The Minister has established a work group for this purpose. The mission of the civic education programme is to instill respect amongst military personnel and other members of the DOD for the core values of a democratic South Africa through appropriate education and training. These values derive principally from the Constitution. They include respect for human rights, the rights and duties of soldiers, the rule of law, international law, non-partisanship, non-discrimination, and civil supremacy over the armed forces.
The programme will cover the following subjects: the key elements of the political process in a democracy; the constitutional provisions on fundamental rights and defence; the significance of the Constitution as supreme law; the principles of democratic civil-military relations; international law on armed conflict; respect for multi-cultural diversity and gender equality; and the normative dimensions of military professionalism. This programme will extend to all members of the DOD but will necessarily be tailored according to function and rank.
It will encompass short-term orientation courses; adapting the development programmes of Officers, Warrant Officers and other ranks; and reorientating tertiary level education and the Military Academy. The civic education programme will be integrated into all aspects of education and training rather than be treated as an isolated subject. It will be applied to the military context through lectures, simulated exercises and case studies.
Civic education will also be regarded as a process which entails the translation of taught values into lived values. The Minister recognises that the programme will have no value if misconduct is in any way sanctioned by the military or civilian authority. The institutional culture of the SANDF will only be imbued with respect for human rights and the rule of law if its members are subject to disciplinary action in the event of abuses. The SANDF, together with the International Committee of the Red Cross, is currently developing a comprehensive curriculum on international humanitarian law and international law on armed conflict.
South Africa's Constitution, as with other democratic constitutions, seeks to establish stable civil-military relations by subjecting the SANDF to the control of the elected civilian authority. Such control is deemed vital because armed forces typically have a substantial capacity for organised violence. However, the government recognises that civil-military relations will only be stable if the requisite control is accompanied by the fulfilment of certain responsibilities towards the SANDF and its members.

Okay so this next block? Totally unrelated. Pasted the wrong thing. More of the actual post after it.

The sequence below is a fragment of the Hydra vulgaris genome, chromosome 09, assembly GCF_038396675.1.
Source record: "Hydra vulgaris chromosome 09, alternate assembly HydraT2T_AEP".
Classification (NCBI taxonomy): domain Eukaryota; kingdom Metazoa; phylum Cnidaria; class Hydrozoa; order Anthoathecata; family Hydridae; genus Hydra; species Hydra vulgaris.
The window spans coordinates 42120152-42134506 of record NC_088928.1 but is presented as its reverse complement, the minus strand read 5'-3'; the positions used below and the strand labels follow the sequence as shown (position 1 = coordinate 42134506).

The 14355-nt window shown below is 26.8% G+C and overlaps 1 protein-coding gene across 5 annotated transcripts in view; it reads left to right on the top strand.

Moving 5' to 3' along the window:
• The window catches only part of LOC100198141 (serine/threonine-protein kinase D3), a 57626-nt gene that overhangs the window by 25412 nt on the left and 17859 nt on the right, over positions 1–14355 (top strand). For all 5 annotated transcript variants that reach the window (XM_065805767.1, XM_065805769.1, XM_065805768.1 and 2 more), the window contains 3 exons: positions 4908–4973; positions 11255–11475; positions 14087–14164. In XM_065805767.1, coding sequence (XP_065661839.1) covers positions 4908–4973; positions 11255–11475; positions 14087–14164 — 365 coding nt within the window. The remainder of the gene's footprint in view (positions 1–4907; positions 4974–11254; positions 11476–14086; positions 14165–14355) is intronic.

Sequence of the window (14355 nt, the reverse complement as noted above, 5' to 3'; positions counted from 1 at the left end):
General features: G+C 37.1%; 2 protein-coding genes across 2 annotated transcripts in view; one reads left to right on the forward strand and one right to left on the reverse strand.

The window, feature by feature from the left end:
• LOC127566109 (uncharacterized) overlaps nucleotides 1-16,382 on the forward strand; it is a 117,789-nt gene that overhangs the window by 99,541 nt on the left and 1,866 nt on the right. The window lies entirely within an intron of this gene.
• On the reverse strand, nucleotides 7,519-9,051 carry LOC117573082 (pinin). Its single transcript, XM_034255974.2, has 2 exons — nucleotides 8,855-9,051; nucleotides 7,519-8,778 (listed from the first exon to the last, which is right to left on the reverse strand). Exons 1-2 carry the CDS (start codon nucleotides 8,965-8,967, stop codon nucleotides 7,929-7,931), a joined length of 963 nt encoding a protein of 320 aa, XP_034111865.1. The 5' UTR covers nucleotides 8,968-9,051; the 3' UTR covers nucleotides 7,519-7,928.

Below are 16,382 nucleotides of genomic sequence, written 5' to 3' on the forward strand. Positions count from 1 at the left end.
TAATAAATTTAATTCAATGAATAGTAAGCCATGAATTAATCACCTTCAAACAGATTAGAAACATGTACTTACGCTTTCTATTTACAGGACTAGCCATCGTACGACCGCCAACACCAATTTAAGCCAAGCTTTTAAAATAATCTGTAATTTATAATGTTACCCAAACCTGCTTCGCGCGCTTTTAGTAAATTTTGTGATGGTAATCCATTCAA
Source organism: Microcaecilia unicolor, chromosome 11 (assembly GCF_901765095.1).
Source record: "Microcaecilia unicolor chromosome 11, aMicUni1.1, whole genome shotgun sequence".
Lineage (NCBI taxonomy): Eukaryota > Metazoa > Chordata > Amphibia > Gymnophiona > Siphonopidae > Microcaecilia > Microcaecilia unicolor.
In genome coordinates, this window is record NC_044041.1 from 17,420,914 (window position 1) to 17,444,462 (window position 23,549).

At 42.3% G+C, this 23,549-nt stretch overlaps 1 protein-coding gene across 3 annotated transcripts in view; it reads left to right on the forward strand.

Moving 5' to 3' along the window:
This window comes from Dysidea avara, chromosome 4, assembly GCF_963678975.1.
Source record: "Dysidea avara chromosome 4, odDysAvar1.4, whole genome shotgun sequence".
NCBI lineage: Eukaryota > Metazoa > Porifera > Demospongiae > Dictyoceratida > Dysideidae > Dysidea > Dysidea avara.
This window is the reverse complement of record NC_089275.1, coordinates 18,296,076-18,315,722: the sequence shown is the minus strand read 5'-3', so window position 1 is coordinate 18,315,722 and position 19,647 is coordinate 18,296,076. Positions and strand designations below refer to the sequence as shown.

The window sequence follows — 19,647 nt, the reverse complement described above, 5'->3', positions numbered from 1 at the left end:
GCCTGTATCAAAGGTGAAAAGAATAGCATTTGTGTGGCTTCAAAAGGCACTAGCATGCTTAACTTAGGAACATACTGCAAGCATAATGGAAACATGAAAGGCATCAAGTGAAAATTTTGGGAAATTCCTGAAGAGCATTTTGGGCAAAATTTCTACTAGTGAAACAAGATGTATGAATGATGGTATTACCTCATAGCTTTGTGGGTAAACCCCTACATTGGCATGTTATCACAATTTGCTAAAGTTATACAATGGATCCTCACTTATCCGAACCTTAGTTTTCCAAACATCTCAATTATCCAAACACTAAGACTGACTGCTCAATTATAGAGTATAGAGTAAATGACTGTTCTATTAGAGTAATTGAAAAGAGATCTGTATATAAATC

These responsibilities include the following: It will also ensure that demobilised and rationalised soldiers, as well as veterans from the former statutory and non-statutory forces, are properly integrated into civilian society.
The Chairperson of the Council of Military Veterans' Organisations serves as the Minister's adviser on military veterans affairs.
A directorate for military veterans affairs will be established within the Defence Secretariat. Certain exceptions to this principle will be necessary because of the unique nature of armed forces and military service. The exceptions will be limited and specific, and will be covered in defence legislation. The exceptions will also be subject to the constitutional provisions on limitation of fundamental rights.
Such limitations are only permissible if they are reasonable, justifiable in an open and democratic society, and do not negate the essential content of the right in question. Military personnel are entitled to vote and to be members of the political party of their choice. However, as noted above, the Constitution provides that no member of the Regular Force shall hold office in any political party or political organisation.
Military personnel shall not attend political meetings in uniform save where they are on official duty. The Constitution provides that a member of the SANDF "shall be obliged to comply with all lawful orders but shall be entitled to refuse to execute any order if the execution of such order would constitute an offence or would breach international law on armed conflict binding on the Republic" [Section 7 ].
Military personnel shall be obliged to report unlawful orders and actions to an appropriate military authority. The constitutional provision stated above will be applied strictly and its implications for military operations will be conveyed to all officers, warrant-officers and other ranks in the course of their training and education.
In accordance with the Constitution, the SANDF shall promote freedom of religion and shall cater for the different religious views of its members on an inter-denominational basis. Religious observances shall be conducted on an equitable basis, and attendance at such observances shall be free and voluntary. The Chaplains Service shall regulate religious policy and practice in accordance with departmental policy and in consultation with the Religious Advisory Boards which represent different faiths.
The SANDF shall respect the constitutional provision on language and shall endeavour to cater for the different languages of its members. Instruction, command and control shall be conducted in a language that is commonly understood by all. In accordance with the Constitution, the SANDF shall not discriminate against any of its members on the grounds of sexual orientation.
The Minister shall appoint a work group to facilitate and monitor the implementation of the policy outlined above regarding religion, language and sexual orientation. The Military Disciplinary Code is currently being revised to bring it into line with the Constitution. The unique requirements of the military justice system will be taken into account. The SANDF shall conduct itself with honour and dignity, and shall abide by the provisions of the Bill of Fundamental Rights, in its interaction with civil society.